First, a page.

|Commercial property (except business interruption)||34,011||15.4%||15.3%||69.2%||0.0||$ 423.3||$ 2,212.4|
|Work interruption||5 448||18.7%||10.9%||70.4%||0.0||$ 41.4||$ 309.5|
|Personal auto bodily injury||17,778||45.8%||25.1%||29.1%||0.0||$ 39.2||$ 48.4|
|Physical damage to commercial automobiles||643||30.3%||26.7%||42.9%||0.0||$ 2.3||$ 4.6|
|Flood insurance||23||0.0%||87.0%||13.0%||0.0||$ –||$ 0.0|
|All other branches of insurance||26,502||65.0%||26.2%||8.8%||0.0||$ 34.7||$ 91.0|
|Total||456,531||36.8%||32.1%||31.1%||15.9||$ 2,272.3||$ 5,461.2|
The following table compares the February 2021 winter storm in Texas to Hurricane Harvey. Harvey data used is as of September 30, 2017 (28 days).
|Key statistic||Winter weather event in Texas as of 03/31/2021
|Hurricane Harvey as of 09/30/2017
(28 days) 2
|Estimated ultimate loss||$ 8.202 billion||$ 15,683 B3|
|Estimated ultimate net loss||$ 5.532 billion||$ 7.253 B3|
|Losses paid||$ 2.722 billion||$ 4.487 billion|
|Losses incurred||$ 5.461 billion||$ 11.536 billion|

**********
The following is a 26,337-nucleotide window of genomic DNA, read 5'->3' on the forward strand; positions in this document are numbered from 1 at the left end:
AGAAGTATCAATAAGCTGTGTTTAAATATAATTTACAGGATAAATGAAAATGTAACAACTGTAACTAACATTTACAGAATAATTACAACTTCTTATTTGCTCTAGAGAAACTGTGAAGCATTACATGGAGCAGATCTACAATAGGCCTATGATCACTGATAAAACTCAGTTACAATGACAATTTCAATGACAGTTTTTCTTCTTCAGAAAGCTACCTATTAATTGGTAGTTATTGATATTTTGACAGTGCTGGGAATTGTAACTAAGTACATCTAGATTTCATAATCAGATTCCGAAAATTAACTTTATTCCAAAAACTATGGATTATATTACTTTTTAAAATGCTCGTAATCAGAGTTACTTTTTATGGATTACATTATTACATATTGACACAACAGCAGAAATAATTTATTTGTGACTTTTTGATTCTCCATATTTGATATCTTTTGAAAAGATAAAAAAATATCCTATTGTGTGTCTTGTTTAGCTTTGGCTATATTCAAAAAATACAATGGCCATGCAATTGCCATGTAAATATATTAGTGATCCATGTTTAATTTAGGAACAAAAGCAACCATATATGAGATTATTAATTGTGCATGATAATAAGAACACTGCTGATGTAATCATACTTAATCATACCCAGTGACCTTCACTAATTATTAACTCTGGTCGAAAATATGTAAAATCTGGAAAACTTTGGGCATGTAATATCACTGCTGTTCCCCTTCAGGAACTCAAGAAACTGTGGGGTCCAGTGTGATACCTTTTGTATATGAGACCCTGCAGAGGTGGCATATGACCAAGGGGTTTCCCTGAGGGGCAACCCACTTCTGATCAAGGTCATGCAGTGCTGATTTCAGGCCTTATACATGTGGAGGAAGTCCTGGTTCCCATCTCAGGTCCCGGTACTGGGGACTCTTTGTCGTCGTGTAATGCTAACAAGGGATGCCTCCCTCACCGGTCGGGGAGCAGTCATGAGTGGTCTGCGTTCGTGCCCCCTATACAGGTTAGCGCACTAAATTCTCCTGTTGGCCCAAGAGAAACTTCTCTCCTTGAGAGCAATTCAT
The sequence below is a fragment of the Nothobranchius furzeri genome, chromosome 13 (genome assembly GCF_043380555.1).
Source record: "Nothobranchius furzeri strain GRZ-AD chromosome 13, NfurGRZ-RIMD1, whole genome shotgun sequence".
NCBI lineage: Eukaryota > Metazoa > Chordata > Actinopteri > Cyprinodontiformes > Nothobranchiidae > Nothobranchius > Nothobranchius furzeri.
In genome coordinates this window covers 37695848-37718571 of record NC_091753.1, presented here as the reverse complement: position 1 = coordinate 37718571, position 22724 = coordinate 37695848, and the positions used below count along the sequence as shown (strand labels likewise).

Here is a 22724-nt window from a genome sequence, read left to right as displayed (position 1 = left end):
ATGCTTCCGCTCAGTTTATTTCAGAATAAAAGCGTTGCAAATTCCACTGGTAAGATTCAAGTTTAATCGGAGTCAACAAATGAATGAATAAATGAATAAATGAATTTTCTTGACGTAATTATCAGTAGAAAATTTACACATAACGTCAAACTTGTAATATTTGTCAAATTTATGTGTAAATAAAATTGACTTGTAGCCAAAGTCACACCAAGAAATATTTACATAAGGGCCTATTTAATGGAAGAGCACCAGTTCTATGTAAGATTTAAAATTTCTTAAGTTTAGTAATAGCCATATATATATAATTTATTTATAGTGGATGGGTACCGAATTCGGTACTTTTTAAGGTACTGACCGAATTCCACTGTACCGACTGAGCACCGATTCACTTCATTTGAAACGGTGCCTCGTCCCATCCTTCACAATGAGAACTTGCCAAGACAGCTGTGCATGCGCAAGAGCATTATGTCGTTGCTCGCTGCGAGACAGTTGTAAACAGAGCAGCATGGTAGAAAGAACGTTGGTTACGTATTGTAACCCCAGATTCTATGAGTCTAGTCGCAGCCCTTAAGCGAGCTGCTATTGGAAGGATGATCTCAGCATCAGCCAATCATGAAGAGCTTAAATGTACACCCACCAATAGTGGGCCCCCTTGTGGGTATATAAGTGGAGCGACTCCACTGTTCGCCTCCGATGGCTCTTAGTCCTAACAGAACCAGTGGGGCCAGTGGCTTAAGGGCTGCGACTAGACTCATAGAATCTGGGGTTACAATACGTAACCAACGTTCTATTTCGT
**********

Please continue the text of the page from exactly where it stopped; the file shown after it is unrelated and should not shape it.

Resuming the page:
|Percentage closed with payment||36.8%||27.5%|
|Percentage of closure without payment||32.1%||28.2%|
|Average claims incurred – Residential property||$ 11,507||$ 7,649|
|Average incurred claims – Commercial property||$ 74,943||$ 94,061|
|Avg. Deadline for closing a claim (residential only)||15.9||16.8|
The report released in April 2021 showed that insurers had paid out $ 1,673.9 billion at the end of March on 186,982 combined claims for residential property, commercial property and auto insurance. The previous report also showed that the bulk of the claims reported (341,679) and paid (169,434) at the end of March were for residential property. The average residential property loss reported at the time was $ 6,594.
The April report showed 24,788 reported commercial real estate claims, of which 8,035 had been paid. The average loss of business property incurred was $ 49,712. Auto insurance claims reported, both personal and business, totaled 19,641, of which 9,513 had been paid. According to the TDI report, 18,860 personal auto claims were reported and 781 commercial auto claims. The average loss for a personal automobile was $ 2,942 and the average for commercial automobile claims was $ 7,302.
Texas calls for a windstorm